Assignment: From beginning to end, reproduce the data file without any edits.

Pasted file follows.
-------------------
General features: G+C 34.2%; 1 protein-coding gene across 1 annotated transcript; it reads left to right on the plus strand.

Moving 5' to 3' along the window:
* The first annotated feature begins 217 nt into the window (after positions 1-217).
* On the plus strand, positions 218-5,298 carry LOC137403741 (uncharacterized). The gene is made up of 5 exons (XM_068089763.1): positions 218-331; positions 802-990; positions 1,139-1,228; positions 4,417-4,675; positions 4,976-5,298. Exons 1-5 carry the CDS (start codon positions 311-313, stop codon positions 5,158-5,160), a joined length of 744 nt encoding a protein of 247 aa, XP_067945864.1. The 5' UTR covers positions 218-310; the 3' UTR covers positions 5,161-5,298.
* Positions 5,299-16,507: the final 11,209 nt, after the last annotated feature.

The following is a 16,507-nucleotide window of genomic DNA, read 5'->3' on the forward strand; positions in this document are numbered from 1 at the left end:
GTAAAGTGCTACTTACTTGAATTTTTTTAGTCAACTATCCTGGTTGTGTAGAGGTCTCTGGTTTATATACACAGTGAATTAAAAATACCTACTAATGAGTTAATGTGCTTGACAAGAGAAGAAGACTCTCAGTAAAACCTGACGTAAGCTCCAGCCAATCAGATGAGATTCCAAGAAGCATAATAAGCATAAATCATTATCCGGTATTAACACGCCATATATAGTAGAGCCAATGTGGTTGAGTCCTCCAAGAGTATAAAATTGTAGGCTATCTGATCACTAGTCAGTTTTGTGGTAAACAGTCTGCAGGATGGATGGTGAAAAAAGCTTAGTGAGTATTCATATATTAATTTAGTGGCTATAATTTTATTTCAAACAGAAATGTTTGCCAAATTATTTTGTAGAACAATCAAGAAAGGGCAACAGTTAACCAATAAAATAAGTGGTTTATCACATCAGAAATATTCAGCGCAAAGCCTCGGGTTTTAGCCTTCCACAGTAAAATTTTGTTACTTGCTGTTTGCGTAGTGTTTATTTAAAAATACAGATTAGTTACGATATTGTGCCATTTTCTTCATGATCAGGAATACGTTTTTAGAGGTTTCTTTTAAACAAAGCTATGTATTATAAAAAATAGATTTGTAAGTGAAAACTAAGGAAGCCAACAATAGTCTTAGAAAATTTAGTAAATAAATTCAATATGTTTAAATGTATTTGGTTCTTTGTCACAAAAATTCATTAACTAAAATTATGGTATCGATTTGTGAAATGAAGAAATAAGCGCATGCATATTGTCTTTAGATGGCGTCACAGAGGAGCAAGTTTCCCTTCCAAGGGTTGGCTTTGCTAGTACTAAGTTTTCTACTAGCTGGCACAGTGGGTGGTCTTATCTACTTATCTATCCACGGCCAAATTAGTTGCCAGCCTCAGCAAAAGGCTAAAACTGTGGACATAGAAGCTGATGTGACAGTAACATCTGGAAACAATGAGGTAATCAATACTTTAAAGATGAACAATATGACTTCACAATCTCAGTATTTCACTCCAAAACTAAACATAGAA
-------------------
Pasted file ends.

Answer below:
General features: G+C 34.2%; 1 protein-coding gene across 1 annotated transcript; it reads left to right on the plus strand.

Moving 5' to 3' along the window:
* The first annotated feature begins 217 nt into the window (after positions 1-217).
* On the plus strand, positions 218-5,298 carry LOC137403741 (uncharacterized). The gene is made up of 5 exons (XM_068089763.1): positions 218-331; positions 802-990; positions 1,139-1,228; positions 4,417-4,675; positions 4,976-5,298. Exons 1-5 carry the CDS (start codon positions 311-313, stop codon positions 5,158-5,160), a joined length of 744 nt encoding a protein of 247 aa, XP_067945864.1. The 5' UTR covers positions 218-310; the 3' UTR covers positions 5,161-5,298.
* Positions 5,299-16,507: the final 11,209 nt, after the last annotated feature.

The following is a 16,507-nucleotide window of genomic DNA, read 5'->3' on the forward strand; positions in this document are numbered from 1 at the left end:
GTAAAGTGCTACTTACTTGAATTTTTTTAGTCAACTATCCTGGTTGTGTAGAGGTCTCTGGTTTATATACACAGTGAATTAAAAATACCTACTAATGAGTTAATGTGCTTGACAAGAGAAGAAGACTCTCAGTAAAACCTGACGTAAGCTCCAGCCAATCAGATGAGATTCCAAGAAGCATAATAAGCATAAATCATTATCCGGTATTAACACGCCATATATAGTAGAGCCAATGTGGTTGAGTCCTCCAAGAGTATAAAATTGTAGGCTATCTGATCACTAGTCAGTTTTGTGGTAAACAGTCTGCAGGATGGATGGTGAAAAAAGCTTAGTGAGTATTCATATATTAATTTAGTGGCTATAATTTTATTTCAAACAGAAATGTTTGCCAAATTATTTTGTAGAACAATCAAGAAAGGGCAACAGTTAACCAATAAAATAAGTGGTTTATCACATCAGAAATATTCAGCGCAAAGCCTCGGGTTTTAGCCTTCCACAGTAAAATTTTGTTACTTGCTGTTTGCGTAGTGTTTATTTAAAAATACAGATTAGTTACGATATTGTGCCATTTTCTTCATGATCAGGAATACGTTTTTAGAGGTTTCTTTTAAACAAAGCTATGTATTATAAAAAATAGATTTGTAAGTGAAAACTAAGGAAGCCAACAATAGTCTTAGAAAATTTAGTAAATAAATTCAATATGTTTAAATGTATTTGGTTCTTTGTCACAAAAATTCATTAACTAAAATTATGGTATCGATTTGTGAAATGAAGAAATAAGCGCATGCATATTGTCTTTAGATGGCGTCACAGAGGAGCAAGTTTCCCTTCCAAGGGTTGGCTTTGCTAGTACTAAGTTTTCTACTAGCTGGCACAGTGGGTGGTCTTATCTACTTATCTATCCACGGCCAAATTAGTTGCCAGCCTCAGCAAAAGGCTAAAACTGTGGACATAGAAGCTGATGTGACAGTAACATCTGGAAACAATGAGGTAATCAATACTTTAAAGATGAACAATATGACTTCACAATCTCAGTATTTCACTCCAAAACTAAACATAGAA